Aeroflot’s in-flight entertainment system also offered dozens of music albums to listen to. There were also some audiobooks, however, other than one teaching Russian in English, they all seemed to be in Russian language only.
Finally, there were also about 20 games to choose from.
Besides the actual in-flight entertainment system, there was also onboard wi-fi. While I didn’t try it, and so can’t comment on its performance, the pricing was as follows with the plans expiring either when the time limit is over or when the data cap is reached (whichever happens first):
- Small plan (15 minutes & 10 MB): 5 USD
- Medium plan (1 hour & 30 MB): 15 USD
- Large plan (3 hour & 100 MB): 40 USD
- Infinite plan (entire plan & 150 MB): 50 USD
Aeroflot Long-Haul Economy Class Lunch
Once I was finished with checking the IFE, I made a quick visit to the restroom. Besides soap, there were also dental kits and hand cream. All of the amenities were Aeroflot branded.
Then, I read The Four by Scott Galloway for a while before the meal service started.
On a side note, I highly recommend reading the book which details how Facebook, Google, Amazon, and Apple have grown beyond being just “tech giants.” You can read more about the book as well as other books I’ve read in 2018 on my new personal blog.
The meal service started about one hour after take off with a drink round. I went with a cup of Pepsi, and while I was glad to see the cup was large compared to what some other airlines offer, I was also a bit disappointed that it wasn’t Aeroflot branded.
Not that it was a big deal, but given how everything else had the airline’s logo on it, it would have been nice if the cups did too.
From there, it took another forty minutes or so until the actual meal was served.
There were two choices – fish with rice and beef with potato. I decided to try the fish while my girlfriend had the beef. Both of those came with packaged bread roll, salad with ham, some basic sushi, and a cake.
The side dishes as well as both of the mains tasted decent, and the volume of the meals was more sufficient.
After the meal service was finished, the crew went around the cabin offering tea and coffee. When I said I didn’t want either, I was offered water which I gladly accepted.
Cruising Towards Moscow
With the meal trays cleared, I went back to reading the book before falling asleep for a couple of hours. Once I woke up, I read some more, watched Tag, and worked on an article for this blog for an hour or so.
By this time, the cabin was getting quite hot. Unfortunately, there were no individual air nozzles above the seats, and so there was not much I could do about that.
Aeroflot Long-Haul Economy Class Dinner
Around 2:15PM Moscow time (8:15PM Tokyo time), the cabin crew made an announcement that there were 3 hours and 20 minutes left in the flight and that dinner would be served in a few minutes.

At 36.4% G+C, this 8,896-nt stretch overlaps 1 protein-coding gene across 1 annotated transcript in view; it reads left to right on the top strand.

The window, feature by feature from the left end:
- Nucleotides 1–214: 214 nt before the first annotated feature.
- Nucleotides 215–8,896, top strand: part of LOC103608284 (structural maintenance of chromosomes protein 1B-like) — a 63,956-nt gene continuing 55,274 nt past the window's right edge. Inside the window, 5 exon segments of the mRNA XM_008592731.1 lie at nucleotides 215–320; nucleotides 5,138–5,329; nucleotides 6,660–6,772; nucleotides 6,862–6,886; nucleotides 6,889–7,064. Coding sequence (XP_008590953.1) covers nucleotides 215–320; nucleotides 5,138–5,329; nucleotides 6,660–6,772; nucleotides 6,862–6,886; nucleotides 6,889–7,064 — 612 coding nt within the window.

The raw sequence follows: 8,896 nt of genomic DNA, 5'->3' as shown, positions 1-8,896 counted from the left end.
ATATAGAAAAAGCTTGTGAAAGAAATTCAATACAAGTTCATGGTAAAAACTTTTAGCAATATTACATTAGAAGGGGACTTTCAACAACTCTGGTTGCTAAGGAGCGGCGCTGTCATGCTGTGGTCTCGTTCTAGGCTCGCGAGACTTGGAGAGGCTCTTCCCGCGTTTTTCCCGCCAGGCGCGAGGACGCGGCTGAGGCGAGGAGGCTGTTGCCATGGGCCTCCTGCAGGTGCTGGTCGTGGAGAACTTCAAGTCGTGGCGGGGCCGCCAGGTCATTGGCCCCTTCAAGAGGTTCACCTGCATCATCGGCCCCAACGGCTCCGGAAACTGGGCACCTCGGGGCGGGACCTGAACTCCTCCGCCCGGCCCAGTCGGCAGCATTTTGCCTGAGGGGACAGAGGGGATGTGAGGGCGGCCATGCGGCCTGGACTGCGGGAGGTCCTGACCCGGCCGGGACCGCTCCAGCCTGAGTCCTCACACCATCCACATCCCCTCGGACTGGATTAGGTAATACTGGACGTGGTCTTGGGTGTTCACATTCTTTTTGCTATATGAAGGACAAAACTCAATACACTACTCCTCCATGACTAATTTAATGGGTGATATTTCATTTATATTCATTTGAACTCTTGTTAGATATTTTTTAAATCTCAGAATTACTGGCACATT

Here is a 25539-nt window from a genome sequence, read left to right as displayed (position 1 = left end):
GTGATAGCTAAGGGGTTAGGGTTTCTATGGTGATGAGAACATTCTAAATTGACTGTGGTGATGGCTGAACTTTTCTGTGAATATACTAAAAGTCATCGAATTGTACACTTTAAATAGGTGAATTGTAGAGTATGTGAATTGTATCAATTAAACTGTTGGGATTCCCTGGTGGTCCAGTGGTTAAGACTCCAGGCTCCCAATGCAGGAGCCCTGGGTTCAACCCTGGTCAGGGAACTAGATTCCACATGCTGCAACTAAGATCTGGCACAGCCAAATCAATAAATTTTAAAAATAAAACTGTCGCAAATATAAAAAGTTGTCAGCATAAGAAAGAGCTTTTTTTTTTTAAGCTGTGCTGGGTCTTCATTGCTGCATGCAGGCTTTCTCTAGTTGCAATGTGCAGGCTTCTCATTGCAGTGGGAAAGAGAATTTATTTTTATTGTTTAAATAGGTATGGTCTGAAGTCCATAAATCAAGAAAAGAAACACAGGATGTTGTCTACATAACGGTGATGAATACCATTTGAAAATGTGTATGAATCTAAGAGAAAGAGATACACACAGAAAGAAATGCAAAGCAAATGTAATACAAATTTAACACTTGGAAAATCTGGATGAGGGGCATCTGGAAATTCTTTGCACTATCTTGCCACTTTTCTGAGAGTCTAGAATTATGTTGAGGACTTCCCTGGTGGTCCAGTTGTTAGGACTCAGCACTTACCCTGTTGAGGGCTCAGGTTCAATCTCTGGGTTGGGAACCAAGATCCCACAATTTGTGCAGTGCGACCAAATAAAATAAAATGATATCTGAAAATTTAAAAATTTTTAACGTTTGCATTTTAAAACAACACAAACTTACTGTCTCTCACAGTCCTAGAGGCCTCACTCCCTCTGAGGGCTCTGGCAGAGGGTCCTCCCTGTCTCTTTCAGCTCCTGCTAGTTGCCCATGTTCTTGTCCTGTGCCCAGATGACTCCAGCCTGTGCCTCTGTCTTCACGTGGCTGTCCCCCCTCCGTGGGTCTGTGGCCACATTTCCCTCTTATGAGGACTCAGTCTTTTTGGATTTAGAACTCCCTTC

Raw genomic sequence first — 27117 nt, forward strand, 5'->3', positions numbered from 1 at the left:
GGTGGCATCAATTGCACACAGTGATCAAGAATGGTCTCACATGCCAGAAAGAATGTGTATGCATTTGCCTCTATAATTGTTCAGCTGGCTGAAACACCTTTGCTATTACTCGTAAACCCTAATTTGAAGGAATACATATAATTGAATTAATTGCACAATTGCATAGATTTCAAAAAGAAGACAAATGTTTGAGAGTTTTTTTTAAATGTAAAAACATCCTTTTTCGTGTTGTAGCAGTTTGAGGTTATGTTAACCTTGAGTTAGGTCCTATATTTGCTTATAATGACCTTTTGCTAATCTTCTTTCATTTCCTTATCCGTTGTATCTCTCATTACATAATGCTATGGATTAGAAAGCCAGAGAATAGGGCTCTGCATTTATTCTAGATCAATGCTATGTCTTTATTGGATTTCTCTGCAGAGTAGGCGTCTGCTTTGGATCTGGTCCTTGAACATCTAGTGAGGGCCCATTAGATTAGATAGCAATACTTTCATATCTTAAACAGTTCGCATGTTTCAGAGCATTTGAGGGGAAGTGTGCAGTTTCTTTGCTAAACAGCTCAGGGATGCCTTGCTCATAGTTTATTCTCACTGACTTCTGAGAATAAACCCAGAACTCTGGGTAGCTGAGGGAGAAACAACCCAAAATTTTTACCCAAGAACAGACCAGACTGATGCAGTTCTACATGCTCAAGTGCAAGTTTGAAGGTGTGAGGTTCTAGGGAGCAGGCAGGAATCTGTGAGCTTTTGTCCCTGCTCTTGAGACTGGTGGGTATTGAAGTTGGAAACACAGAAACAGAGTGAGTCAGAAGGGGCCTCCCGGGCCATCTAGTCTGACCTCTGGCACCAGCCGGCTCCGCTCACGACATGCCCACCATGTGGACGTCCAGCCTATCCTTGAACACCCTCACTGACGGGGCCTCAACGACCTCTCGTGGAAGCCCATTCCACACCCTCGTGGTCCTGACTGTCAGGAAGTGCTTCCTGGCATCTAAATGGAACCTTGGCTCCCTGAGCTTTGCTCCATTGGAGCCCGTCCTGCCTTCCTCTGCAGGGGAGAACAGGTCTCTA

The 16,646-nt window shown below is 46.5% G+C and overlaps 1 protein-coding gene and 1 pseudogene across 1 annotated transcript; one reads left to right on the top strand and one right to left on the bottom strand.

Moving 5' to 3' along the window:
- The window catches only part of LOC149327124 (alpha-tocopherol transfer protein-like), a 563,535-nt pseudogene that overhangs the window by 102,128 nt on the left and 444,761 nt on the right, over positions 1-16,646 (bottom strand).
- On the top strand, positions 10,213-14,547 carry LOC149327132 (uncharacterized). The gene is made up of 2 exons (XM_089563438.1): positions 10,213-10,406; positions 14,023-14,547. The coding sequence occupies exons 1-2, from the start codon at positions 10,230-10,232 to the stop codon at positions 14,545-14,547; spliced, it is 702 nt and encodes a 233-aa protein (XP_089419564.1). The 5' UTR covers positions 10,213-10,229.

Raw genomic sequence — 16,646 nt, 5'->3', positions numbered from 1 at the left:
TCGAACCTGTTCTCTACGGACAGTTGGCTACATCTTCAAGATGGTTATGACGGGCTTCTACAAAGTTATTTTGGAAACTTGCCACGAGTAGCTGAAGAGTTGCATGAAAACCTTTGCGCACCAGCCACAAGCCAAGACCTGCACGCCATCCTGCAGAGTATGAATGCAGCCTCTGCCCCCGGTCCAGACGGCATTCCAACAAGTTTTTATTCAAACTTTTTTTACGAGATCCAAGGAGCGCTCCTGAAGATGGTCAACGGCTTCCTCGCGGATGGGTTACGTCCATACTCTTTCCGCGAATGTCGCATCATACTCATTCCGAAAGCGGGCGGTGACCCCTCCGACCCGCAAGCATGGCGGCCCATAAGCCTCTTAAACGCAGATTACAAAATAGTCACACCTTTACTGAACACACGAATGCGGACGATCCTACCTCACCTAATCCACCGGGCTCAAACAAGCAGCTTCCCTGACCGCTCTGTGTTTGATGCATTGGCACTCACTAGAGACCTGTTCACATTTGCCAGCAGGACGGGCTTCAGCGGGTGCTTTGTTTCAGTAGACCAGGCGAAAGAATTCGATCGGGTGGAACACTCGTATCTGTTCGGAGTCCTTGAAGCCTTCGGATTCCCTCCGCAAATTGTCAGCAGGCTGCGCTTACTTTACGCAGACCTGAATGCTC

Given that the previous meal service took place less than six hours prior to that and that there were still more than 3 hours left in the flight, I thought it was quite early for another meal, but surely enough, fifteen minutes after that announcement, the service started with a round of drinks.
The meal followed another 40 minutes later, and this time the options were seafood pasta or beef udon (Japanese noodles). Both of those came with a side dish which included potato salad, some cold cuts, and a chicken nugget, as well as with a packaged bread roll and a small Toblerone.
After the meal service, tea and coffee were offered.
Arriving at Moscow Sheremetyevo Airport
We started descending around 5PM, and the seatbelt signs were switched on at 5:08PM.
At 5:30PM, the cockpit crew informed the cabin crew that we are ready to land. They also lowered the landing gear, and at 5:33PM, we touched down on runway 06R of Moscow’s snow-covered Sheremetyevo airport.
After landing, the captain announced that it was minus 12 degrees Celsius outside at which point I jokingly noted that it would be fun to disembark by stairs.
At 5:41PM – six minutes behind schedule – we parked at a parking spot, and sure enough, as soon as we stopped, the crew announced that we would have to wait for the buses to arrive before disembarking.
We got off the aircraft and on the bus about ten minutes later, and not long after that we got off at the terminal.
Aeroflot A330-300 Economy Class Summary
All in all, Aeroflot offered more than decent service between Tokyo and Moscow. I found the seats on the A330 to be comfortable and to offer enough legroom.
Similarly, both of the meals tasted fine and were more than large enough. (Compare that with Iberia which offered only one hot meal on a flight that was three hours longer…)
That said, while I enjoyed the flight itself, that couldn’t be said about the transfer experience at Moscow airport. In fact, the terrible transfer infrastructure (especially during rush hour) is enough to make me avoid Aeroflot for the foreseeable future.